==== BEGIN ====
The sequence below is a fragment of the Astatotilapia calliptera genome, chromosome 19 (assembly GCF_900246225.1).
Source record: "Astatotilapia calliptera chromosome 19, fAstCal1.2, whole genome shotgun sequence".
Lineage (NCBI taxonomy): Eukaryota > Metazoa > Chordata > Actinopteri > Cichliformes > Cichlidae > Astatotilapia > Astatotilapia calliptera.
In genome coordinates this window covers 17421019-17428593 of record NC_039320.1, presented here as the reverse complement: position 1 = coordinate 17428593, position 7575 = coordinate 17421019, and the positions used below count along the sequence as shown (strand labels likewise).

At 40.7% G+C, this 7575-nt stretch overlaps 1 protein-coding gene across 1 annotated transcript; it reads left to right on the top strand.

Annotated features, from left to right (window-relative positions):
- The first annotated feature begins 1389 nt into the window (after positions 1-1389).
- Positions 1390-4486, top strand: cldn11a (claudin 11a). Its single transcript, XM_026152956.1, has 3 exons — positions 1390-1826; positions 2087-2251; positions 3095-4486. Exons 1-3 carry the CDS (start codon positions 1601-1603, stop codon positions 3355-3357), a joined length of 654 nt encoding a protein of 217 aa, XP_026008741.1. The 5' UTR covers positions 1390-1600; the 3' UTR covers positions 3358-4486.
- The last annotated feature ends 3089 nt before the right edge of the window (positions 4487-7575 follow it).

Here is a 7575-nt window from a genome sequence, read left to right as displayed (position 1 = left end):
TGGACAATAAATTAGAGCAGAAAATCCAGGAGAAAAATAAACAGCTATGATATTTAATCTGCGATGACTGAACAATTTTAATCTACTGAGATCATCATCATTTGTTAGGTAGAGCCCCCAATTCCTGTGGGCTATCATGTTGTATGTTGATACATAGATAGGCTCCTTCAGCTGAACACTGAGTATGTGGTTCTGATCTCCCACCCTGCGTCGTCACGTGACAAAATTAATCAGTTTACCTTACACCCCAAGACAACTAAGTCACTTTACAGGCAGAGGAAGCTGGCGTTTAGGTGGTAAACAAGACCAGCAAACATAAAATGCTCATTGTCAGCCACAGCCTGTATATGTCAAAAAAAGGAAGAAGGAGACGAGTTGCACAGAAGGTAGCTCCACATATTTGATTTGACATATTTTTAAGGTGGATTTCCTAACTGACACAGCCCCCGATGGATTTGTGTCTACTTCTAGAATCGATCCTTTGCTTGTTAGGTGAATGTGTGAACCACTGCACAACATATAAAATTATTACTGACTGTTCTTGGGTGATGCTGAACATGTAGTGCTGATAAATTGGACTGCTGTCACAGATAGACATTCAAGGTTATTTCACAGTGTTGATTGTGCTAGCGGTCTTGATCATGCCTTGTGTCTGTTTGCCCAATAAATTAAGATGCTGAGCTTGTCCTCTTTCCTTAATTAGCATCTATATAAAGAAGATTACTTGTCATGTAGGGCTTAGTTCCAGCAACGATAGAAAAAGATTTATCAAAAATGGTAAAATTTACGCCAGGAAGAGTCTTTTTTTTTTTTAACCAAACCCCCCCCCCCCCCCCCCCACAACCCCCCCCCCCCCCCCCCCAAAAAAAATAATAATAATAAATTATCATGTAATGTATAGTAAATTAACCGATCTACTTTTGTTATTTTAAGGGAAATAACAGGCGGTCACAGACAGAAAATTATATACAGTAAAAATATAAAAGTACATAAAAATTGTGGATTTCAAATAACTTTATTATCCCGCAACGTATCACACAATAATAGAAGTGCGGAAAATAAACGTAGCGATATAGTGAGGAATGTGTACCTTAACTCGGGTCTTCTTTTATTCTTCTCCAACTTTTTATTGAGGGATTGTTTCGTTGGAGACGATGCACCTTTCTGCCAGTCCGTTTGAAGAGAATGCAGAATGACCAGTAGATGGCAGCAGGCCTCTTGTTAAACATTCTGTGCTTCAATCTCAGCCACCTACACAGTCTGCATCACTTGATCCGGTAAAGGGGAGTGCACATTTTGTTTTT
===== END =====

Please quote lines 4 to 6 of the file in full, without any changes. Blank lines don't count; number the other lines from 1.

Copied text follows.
In genome coordinates this window covers 17421019-17428593 of record NC_039320.1, presented here as the reverse complement: position 1 = coordinate 17428593, position 7575 = coordinate 17421019, and the positions used below count along the sequence as shown (strand labels likewise).

At 40.7% G+C, this 7575-nt stretch overlaps 1 protein-coding gene across 1 annotated transcript; it reads left to right on the top strand.

Annotated features, from left to right (window-relative positions):